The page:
Reflections from East Asia
In East Asia, 'Arab Islam' and moderate Islam are clashing. In India, orthodox thinking is flourishing--and that's a good thing.
So you can see it's a very different atmosphere for Islam than that of the Middle East, an environment of openness to Eastern faiths and cultures. The giants of this region are China, Japan, and Indonesia--the largest Muslim nation in the world with a population of 220 million people. It’s an extremely important country to monitor in terms of feelings, philosophies, and interpretations of the Islamic faith.
In recent years tension has been mounting in this part of the world between two quite distinct ideologies: There is a sharp confrontation between locals, and those who want to practice an Islam that many locals feel is imported. They call it "Arab Islam." The locals say, "Our own Islam is much more accepting and much more progressive." They say "Arab Islam" has been influenced by some of the more literalist interpretation of the religion and is alien to them.
The example they give of that confrontation is the 2005 terror attack in Bali--the perpetrators were people who were influenced by this new form of "Arab Islam," according to Bali locals. Now intellectuals in Indonesia are speaking out against this form of Islam.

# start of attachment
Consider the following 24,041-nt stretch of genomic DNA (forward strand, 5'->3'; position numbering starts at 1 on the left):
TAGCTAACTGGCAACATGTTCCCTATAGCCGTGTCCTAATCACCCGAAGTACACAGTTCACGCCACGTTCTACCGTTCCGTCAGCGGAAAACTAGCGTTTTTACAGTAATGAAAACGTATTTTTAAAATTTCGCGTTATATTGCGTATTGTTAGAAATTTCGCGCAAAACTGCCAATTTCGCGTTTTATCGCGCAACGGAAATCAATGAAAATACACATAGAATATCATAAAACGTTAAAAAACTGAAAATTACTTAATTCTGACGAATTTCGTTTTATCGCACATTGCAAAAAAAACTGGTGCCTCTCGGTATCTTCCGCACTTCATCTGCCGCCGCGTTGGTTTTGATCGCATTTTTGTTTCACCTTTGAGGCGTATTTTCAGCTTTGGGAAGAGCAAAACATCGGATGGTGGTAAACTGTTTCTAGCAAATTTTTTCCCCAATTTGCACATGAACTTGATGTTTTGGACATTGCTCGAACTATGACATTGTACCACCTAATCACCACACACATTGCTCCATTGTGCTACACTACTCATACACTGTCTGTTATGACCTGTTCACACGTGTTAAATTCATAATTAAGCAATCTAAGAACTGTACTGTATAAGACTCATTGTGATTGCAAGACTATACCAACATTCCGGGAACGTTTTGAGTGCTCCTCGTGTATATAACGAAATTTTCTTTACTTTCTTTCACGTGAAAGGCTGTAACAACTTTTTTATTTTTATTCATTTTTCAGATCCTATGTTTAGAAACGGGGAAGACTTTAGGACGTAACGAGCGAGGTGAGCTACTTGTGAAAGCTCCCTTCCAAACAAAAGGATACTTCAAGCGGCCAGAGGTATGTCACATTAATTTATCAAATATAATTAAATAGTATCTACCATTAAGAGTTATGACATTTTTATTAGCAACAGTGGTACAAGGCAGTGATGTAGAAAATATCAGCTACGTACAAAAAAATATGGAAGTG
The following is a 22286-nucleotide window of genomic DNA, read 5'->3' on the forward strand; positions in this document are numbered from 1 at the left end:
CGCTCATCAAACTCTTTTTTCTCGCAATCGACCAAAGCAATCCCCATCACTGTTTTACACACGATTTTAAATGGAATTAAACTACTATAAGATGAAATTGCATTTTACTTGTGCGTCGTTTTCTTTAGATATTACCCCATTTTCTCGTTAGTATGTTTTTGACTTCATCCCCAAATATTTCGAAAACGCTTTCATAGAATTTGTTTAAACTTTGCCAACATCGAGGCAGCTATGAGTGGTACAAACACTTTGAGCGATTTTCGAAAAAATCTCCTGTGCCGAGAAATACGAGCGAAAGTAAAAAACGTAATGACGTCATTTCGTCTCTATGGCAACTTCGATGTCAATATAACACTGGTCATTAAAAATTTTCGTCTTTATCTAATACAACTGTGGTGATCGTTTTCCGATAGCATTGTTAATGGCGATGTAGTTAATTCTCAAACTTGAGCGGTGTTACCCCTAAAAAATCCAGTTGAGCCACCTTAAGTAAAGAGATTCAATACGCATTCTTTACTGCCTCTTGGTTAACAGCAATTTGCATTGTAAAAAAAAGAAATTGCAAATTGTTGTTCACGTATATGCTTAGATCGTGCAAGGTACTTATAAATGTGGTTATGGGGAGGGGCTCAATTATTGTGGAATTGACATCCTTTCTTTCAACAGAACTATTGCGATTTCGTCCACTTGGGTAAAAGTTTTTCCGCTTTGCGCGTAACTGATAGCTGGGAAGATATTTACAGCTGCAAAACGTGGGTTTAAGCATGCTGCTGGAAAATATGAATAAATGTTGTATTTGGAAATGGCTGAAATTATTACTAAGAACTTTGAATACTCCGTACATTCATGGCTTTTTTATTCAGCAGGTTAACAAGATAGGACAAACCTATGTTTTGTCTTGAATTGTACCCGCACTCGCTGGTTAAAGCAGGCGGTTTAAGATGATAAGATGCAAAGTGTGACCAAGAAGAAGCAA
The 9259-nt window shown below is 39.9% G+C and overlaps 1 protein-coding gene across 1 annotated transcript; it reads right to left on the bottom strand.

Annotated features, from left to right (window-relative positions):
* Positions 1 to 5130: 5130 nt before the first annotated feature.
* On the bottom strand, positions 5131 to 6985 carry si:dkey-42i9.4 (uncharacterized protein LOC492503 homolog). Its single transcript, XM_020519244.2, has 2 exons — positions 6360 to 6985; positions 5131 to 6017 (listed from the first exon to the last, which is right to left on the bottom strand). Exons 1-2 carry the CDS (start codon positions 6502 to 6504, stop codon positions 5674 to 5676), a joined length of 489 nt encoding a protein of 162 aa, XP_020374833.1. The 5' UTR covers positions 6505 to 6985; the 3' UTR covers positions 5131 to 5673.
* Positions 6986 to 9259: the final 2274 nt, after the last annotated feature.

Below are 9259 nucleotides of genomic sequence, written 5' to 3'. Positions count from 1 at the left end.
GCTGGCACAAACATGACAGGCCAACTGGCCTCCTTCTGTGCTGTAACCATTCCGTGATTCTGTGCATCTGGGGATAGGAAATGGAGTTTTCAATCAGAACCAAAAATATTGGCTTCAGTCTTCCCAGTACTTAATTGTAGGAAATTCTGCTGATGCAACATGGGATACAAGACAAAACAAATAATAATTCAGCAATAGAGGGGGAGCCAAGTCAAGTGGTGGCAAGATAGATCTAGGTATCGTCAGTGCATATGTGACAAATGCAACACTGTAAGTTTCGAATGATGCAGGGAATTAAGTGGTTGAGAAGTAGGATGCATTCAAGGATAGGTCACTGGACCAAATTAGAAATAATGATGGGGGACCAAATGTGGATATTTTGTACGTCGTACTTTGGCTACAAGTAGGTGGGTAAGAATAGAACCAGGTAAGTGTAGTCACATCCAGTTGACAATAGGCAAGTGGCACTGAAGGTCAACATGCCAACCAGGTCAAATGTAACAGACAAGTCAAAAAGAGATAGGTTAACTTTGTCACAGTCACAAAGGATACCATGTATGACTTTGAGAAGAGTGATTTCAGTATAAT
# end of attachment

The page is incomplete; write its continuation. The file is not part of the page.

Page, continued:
For example, I gave a talk at a large university in Jakarta, attended by the former Indonesian minister of religious affairs, Dr. Maulana Muhammad Abdul Aleem Siddique. He took the opportunity of my lecture to launch an attack against "Arab Islam." He said, "We have our own culture, and we're proud of our culture. This Arab Islam makes us very uncomfortable, because it's alien to us."
The answer will depend to a large degree on the United States, and it’s truly important for Americans to understand this. If America is able to help and promote those Muslims who want dialogue and who want to promote peace and tolerance, then that form of Islam--which is the true Islam of compassion and dialogue and tolerance--will prevail. But if America continues to encourage the literalists, sometimes called confrontationalists, or followers of "Arab Islam," by constantly seeming to provoke and attack Islam, then America reinforces the position of Islamic literalists and marginalizes those who want dialogue.